Who is the responsible person for completing fire risk assessments?

The UK government’s “Fire safety in the workplace” website states that all business owners are responsible for the fire safety within their premises. However, it also states that if you are an employer, owner, landlord, occupier, or have any control over the premises (e.g facilities manager or building manager) then you also have the duty to look after people’s safety within your premise.

Achieving this means conducting fire risk assessments – not just as a one off, but on a regular basis. The person carrying out the fire risk assessment will typically be a manager, facilities manager, building manager or a professional fire risk assessor.

It’s also important to take note that if you have shared premises, this means that there can be multiple people responsible for completing the fire risk assessment of those premises. This means that those multiple people will all have to take responsibility for the whole building, and not just the areas of the building they are using.

For business owners, it is recommended to conduct a fire risk assessment annually, as most businesses will continually have guests and staff going in and out of the premises. With a business such as a bed & breakfast, care home, hotel, or self-catering property, it’s important to take in all unique aspects, and ensure provisions are in place for staff and guests even at times of low occupancy.

A fire risk assessment is not only essential for the safety of the business; it also puts a secure plan in place to ensure customers and staff are safe in case of a fire. We recommend using an experienced fire risk accessor so you can be sure that your premises are as safe as they can be in case of a fire emergency. Having a professional conduct a fire risk assessment will give you and your team peace of mind, as everything would be done as thoroughly as possible.

Therefore, its crucial to take note that the person carrying out the fire risk assessment does it accurately and sufficiently. The Fire Safety Order requirements state that the person carrying out the risk assessment must feel ‘suitable and sufficient’ to do so. As such, it’s recommended you use an experienced fire risk accessor so you can guarantee that that all areas of the premises have been checked to a high standard.

A fire risk assessment can take some time depending of the size of the building, and on several other factors. Aspects that may affect this include the number of floors, number of occupants, and the level of risk. The professional should always include a full report for the building upon completing the fire risk assessment.

What must you do as the responsible person?

As the responsible person of the premises, you must carry out and review assessments of the building on a regular basis. This requires that the responsible person fully understands the risks and the measures put in place to maintain a high safety standard for all people involved. Staff members and representatives must also be kept up to date with the risks and safety measures put in place to maintain their safety.  As the responsible person, it is your duty to ensure these safety measures are maintained.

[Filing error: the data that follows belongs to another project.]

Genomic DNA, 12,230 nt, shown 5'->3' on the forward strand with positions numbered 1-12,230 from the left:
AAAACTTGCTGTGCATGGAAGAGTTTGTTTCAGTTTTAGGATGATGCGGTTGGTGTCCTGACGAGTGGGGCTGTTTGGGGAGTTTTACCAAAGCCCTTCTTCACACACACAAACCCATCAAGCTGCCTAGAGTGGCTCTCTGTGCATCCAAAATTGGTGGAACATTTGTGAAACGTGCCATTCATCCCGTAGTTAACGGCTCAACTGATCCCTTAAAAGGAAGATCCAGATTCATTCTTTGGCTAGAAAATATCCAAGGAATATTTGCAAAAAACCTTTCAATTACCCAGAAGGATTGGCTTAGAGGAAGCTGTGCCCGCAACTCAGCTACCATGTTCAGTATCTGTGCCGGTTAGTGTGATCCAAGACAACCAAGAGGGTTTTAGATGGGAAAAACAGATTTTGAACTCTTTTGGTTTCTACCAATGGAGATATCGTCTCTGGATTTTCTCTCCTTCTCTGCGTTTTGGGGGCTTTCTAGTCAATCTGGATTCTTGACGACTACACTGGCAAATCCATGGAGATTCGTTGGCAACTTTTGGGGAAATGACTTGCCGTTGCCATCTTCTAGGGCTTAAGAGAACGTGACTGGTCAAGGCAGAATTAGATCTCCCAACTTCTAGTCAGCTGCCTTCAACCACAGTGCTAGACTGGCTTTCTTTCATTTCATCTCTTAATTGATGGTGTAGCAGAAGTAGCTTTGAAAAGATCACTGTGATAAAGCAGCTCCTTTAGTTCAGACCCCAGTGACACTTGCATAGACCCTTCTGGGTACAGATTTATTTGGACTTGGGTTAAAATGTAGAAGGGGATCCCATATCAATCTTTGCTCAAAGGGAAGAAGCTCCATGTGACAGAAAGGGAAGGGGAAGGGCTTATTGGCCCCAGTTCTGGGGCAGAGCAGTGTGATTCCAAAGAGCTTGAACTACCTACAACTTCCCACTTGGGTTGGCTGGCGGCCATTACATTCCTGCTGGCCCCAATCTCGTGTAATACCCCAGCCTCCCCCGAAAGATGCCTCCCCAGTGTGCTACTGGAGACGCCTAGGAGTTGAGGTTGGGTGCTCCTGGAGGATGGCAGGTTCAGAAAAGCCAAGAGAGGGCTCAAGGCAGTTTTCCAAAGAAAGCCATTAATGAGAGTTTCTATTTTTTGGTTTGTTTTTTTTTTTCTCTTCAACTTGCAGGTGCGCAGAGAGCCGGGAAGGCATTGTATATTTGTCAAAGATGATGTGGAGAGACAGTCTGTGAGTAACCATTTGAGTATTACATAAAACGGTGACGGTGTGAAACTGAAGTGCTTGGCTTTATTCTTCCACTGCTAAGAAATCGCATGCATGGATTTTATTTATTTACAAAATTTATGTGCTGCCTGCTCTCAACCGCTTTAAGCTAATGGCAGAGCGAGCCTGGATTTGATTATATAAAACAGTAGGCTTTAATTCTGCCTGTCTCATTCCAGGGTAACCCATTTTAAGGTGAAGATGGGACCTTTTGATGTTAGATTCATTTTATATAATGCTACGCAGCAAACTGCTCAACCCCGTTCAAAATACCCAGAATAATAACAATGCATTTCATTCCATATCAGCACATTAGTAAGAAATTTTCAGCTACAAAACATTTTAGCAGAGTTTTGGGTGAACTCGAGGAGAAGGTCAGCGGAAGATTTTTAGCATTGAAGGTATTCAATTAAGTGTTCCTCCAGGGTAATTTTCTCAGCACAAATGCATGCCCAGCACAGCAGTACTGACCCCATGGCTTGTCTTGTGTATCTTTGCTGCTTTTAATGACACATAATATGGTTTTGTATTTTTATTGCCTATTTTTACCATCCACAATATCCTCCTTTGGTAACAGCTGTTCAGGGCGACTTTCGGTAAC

The responsible person must have an emergency plan in place, and must inform all staff on how to initiate and carry out the emergency plan. You can make sure staff know what to do in case of a fire by giving them appropriate, up-to-date fire safety training.  This should happen regularly so that staff are aware of the risks that are found during each fire risk assessment.

What steps are included in fire risk assessment?

There are five key steps when conducting a fire risk assessment:

  • Identify the fire hazards;
  • Identify people at risk;
  • Evaluate, remove or reduce the risks;
  • Record your findings, prepare an emergency plan and provide training;
  • Review and update the fire risk assessment regularly.

First and foremost is reviewing the building and identifying any potential fire hazards. These risks will be ranked from low risk to high risk. The elements we would check can be things such as flammable chemicals and substances, as well as identifying how good the plan of action is for staff and guests if there was a fire, including factors that might affect how it is carried out, such as emergency exits.

The second step is determining who is at risk. This can include people that work closely with those potential fire hazards, e.g. a chef working with gas. The third step included in the assessment is an emergency plan.  The emergency plan will detail where staff members and guests should exit and congregate in the event of a fire. The plan will include all exit points, and will have a clear plan of where the meeting point should be. The plan should include multiple options for different scenarios, in case exit doors are blocked or obstructed.

If you have any questions, SAMS has a team of health and safety advisors that have extensive experience of conducting fire risk assessments. Completing a fire risk assessment is essential for any business, and should follow the government guidelines religiously.

If you are in in reading some of our other blogs click here  ‘5 main components of a fire risk assessment’

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